On August 17 in Moscow, Abkhaz leader Sergei Bagapsh openly confirmed the political program of Abkhazia’s secession from Georgia and de facto merger with Russia. Speaking at a specially organized, widely covered news conference, he outlined a set of legislative, economic, and military measures to that end.
According to Bagapsh, the handing over of Russia’s citizenship of Abkhazia’s residents has almost been completed: 84% of the current residents have Russian citizenship, and 70% of the pensioners receive Russian state pensions. Both figures should reach close to 100% within the next six to 12 months, Bagapsh stated. In parallel with this, the Abkhaz legislature is engaged in consultations with Russian counterparts about bringing Abkhazia’s “laws” in line with the Russian Federation’s legislation. Bagapsh stopped short of identifying those Russian legislative consultants, and his percentage figures did not take into account the ethnically cleansed Georgians, who had formed a plurality of Abkhazia’s pre-1993 population.
The merger of “Abkhaz citizenship” with that of Russia has advanced far enough for Abkhazia to request Russian authorities to accept the transfer of Abkhaz common-law convicts to serve their sentences in Russian prisons. Pleading poverty, the Abkhaz “parliament” chairman, Nugzar Ashuba (a Bagapsh supporter in the Abkhaz internecine rivalries) made that proposal in the course of the visit to Russia.
According to Bagapsh, Abkhazia is entitled “as any country” to possess an army. Abkhazia does not criticize Western assistance to Georgia’s army and it claims by the same token the right to receive Russian military assistance for the Abkhaz army, he argued. According to him, the army numbers 10,000-12,000, not counting reservists. Abkhazia covers some 20% of its military budget (implying that Russia covers 80%), and 70% of Abkhazia’s military personnel have Russian citizenship, he said. Moreover, “An influx of military specialists from Russia is under way. These are mainly middle-rank personnel … we gladly accept vehicle drivers, naval petty officers, border troops personnel” (Interfax, August 17).
That remark suggests that Moscow and Sukhumi may prepare to create and station “Abkhaz border troops” on Abkhazia’s “borders” and create a fledgling “Abkhaz” coast guard, in addition to the army. Bagapsh also reserved the right for Abkhazia to “invite” senior military officers from Russia if necessary. He omitted the fact that Abkhazia’s “defense minister,” “chief of staff,” and some other non-Abkhaz senior officers are seconded from Russia’s military to the Abkhaz army. Under the command of those two Russian generals this week, the Abkhaz “permanent battalions” along with reservists are conducting the largest military exercise since the 1992-93 Russian military intervention against Georgia in Abkhazia.
Russia and Abkhazia intend to reopen and use in their interests the “Abkhaz” section of Georgia’s state railway irrespective of Georgia’s position, Bagapsh told the news conference. Russian state-connected companies will cover the costs, estimated at $130-150 million. Technicians from Russian Railways initiated that work last week. Similarly, Russian companies are scheduled to begin on September 10 the reconstruction of the main motor highway in Abkhazia, from the Russian to the Georgian “border,” without regard to Georgia.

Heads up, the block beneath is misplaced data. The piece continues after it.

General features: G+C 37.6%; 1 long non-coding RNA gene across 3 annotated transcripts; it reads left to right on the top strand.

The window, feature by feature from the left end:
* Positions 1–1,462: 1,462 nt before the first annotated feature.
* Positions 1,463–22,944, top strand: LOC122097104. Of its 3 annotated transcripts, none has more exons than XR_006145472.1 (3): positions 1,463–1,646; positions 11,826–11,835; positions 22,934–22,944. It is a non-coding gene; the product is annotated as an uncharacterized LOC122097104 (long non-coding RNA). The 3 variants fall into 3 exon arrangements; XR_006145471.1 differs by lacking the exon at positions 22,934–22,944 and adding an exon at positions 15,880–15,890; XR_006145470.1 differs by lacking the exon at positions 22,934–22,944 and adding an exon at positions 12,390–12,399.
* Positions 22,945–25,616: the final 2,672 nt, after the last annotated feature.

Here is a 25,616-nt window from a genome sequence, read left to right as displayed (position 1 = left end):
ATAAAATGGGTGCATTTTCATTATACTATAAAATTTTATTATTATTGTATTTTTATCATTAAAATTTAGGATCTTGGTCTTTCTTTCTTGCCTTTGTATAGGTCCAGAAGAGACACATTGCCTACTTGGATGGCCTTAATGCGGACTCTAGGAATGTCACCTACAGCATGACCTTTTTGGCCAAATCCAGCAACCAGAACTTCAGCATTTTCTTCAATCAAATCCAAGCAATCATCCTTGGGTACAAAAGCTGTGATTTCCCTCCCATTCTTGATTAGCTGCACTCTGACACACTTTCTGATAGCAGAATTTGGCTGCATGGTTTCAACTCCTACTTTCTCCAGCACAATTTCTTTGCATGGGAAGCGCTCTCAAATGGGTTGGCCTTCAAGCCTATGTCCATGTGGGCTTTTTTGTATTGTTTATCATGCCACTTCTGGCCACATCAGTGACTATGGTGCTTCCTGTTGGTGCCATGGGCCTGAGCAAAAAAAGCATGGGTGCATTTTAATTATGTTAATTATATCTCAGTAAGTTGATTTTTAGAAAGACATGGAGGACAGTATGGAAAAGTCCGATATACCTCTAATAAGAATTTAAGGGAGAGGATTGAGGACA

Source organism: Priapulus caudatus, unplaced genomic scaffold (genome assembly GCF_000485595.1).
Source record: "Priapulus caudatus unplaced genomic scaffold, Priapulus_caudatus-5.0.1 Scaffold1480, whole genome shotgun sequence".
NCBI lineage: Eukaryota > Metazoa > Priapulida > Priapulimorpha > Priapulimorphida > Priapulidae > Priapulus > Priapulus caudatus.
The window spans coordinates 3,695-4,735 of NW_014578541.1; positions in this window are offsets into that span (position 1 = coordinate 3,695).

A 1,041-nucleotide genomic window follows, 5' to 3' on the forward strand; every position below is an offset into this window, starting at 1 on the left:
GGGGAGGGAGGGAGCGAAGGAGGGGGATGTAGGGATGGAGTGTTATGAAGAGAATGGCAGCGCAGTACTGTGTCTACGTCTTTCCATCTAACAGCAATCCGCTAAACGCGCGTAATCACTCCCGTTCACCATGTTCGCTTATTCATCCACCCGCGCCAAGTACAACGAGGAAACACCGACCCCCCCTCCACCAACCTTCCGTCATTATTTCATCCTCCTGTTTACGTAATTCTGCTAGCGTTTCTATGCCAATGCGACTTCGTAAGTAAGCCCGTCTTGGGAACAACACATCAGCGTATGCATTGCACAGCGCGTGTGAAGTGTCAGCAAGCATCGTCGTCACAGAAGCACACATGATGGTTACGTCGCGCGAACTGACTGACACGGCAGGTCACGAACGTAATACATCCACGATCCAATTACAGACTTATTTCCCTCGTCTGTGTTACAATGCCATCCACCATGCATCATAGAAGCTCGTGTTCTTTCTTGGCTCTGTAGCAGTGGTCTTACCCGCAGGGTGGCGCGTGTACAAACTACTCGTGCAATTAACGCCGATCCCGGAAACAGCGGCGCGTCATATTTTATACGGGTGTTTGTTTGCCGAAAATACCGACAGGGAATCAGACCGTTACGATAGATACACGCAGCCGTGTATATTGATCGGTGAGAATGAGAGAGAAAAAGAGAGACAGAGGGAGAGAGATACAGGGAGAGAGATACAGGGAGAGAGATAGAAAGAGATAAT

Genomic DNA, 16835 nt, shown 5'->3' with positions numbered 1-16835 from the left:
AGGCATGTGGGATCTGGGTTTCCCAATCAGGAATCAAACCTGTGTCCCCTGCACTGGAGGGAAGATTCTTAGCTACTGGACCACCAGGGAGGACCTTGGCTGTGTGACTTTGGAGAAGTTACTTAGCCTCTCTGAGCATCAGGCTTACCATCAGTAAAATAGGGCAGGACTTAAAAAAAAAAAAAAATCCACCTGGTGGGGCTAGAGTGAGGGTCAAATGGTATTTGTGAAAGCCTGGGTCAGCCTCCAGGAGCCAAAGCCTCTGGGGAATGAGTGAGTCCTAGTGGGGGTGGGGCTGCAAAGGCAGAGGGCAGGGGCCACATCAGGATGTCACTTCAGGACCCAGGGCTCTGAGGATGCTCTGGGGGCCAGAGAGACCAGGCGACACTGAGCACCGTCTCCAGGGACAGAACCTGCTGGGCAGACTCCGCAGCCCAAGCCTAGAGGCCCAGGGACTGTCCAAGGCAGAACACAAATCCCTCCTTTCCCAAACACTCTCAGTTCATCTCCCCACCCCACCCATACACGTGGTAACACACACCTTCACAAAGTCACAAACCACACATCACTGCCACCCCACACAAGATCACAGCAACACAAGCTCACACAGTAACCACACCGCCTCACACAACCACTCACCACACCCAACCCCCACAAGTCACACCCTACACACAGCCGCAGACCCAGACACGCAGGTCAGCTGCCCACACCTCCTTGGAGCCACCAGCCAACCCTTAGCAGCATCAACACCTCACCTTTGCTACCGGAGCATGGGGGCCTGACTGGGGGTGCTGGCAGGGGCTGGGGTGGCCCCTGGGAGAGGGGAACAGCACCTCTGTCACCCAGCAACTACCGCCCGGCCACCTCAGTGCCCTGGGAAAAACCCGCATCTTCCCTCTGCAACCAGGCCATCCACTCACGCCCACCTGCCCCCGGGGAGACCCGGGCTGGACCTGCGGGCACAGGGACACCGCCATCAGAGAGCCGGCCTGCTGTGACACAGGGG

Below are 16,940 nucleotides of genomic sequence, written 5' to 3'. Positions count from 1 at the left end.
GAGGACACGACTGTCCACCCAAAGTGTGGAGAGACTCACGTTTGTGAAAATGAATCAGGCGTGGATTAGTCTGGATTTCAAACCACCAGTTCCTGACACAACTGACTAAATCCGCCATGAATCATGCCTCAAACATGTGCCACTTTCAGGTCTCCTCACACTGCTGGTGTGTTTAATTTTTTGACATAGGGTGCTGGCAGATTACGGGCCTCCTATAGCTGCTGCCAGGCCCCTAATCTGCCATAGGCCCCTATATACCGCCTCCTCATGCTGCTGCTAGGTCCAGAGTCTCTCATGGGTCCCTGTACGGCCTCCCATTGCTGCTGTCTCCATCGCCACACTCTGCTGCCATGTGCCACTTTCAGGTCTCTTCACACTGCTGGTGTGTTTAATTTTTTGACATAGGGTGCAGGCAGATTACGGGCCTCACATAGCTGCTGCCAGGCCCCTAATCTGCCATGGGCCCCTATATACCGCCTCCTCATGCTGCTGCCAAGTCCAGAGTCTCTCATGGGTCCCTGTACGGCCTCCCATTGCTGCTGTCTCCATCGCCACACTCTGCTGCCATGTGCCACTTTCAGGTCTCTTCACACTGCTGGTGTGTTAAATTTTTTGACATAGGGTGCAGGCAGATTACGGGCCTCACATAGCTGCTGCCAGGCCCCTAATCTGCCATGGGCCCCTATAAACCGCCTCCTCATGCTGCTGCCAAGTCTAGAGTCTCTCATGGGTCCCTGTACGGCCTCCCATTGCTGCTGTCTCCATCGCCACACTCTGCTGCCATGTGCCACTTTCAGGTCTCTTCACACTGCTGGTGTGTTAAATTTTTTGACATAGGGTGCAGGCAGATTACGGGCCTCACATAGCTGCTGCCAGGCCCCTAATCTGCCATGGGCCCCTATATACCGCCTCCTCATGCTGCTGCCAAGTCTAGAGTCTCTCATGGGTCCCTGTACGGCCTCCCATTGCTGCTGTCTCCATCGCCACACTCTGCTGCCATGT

A delighted Bagapsh announced that Russian tourism in Abkhazia this season is set to approach “Soviet-era levels,” with more than 1 million vacationers ensuring more than 50% occupancy of Abkhazia’s accommodation capacities, despite those facilities’ admittedly dilapidated state. Bagapsh displayed confidence that Russian tourism would become the main source of sustenance to Abkhazia’s economy. He did not mention the fact that Russian state and private entities are buying up choice properties in Abkhazia on the cheap, and without regard to Georgia’s rights as legal sovereign or the rights of those lawful owners who have been turned into refugees.
Bagapsh displayed no interest in a political settlement with Tbilisi other than some form of recognition of Abkhazia’s secession. As a first step in that direction, he called for the signing of a Georgia-Abkhazia “agreement on security guarantees,” which he said might be signed along with economic agreements by himself with Georgian President Mikheil Saakashvili. As he did earlier this month (Regnum, August 8), Bagapsh again challenged Saakashvili to “take a historic opportunity” and recognize Abkhazia’s secession from Georgia.
Repeatedly during the news conference, Bagapsh referred to the goal of Abkhazia’s accession to the Russian Federation as an “associated unit.” He and his Russian handlers know that such an option is both unrealistic and unnecessary. Moscow encourages Sukhumi (and also some of Moscow’s own, officially licensed hardliners) to raise this dramatic prospect in order to make the gradualist steps and demands appear moderate by comparison. Those steps and demands are directed toward the incorporation of Abkhazia by Russia de facto, without requiring risky or controversial precedent setting in international law, and without shaking the international community out of its complacency.
(Interfax, RIA-Novosti, Prime-News, August 17, 18; see EDM, August 1, 10, 16)